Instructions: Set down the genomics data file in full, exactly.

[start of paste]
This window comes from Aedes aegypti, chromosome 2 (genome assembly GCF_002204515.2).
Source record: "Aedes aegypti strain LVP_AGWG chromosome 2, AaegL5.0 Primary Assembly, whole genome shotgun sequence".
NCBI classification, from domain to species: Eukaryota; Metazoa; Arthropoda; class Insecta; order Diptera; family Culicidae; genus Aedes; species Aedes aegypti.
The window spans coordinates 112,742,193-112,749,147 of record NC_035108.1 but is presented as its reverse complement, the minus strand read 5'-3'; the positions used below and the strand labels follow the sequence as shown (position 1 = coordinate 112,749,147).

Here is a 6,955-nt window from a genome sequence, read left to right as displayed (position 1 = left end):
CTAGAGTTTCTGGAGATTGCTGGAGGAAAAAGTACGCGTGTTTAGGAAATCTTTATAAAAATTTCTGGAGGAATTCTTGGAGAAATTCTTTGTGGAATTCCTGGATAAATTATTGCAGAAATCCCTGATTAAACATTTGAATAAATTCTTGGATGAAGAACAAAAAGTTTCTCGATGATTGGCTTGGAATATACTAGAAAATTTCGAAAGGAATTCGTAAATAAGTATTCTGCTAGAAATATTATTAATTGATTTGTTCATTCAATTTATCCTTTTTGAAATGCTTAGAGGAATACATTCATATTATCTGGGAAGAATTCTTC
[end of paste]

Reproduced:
This window comes from Aedes aegypti, chromosome 2 (genome assembly GCF_002204515.2).
Source record: "Aedes aegypti strain LVP_AGWG chromosome 2, AaegL5.0 Primary Assembly, whole genome shotgun sequence".
NCBI classification, from domain to species: Eukaryota; Metazoa; Arthropoda; class Insecta; order Diptera; family Culicidae; genus Aedes; species Aedes aegypti.
The window spans coordinates 112,742,193-112,749,147 of record NC_035108.1 but is presented as its reverse complement, the minus strand read 5'-3'; the positions used below and the strand labels follow the sequence as shown (position 1 = coordinate 112,749,147).

Here is a 6,955-nt window from a genome sequence, read left to right as displayed (position 1 = left end):
CTAGAGTTTCTGGAGATTGCTGGAGGAAAAAGTACGCGTGTTTAGGAAATCTTTATAAAAATTTCTGGAGGAATTCTTGGAGAAATTCTTTGTGGAATTCCTGGATAAATTATTGCAGAAATCCCTGATTAAACATTTGAATAAATTCTTGGATGAAGAACAAAAAGTTTCTCGATGATTGGCTTGGAATATACTAGAAAATTTCGAAAGGAATTCGTAAATAAGTATTCTGCTAGAAATATTATTAATTGATTTGTTCATTCAATTTATCCTTTTTGAAATGCTTAGAGGAATACATTCATATTATCTGGGAAGAATTCTTC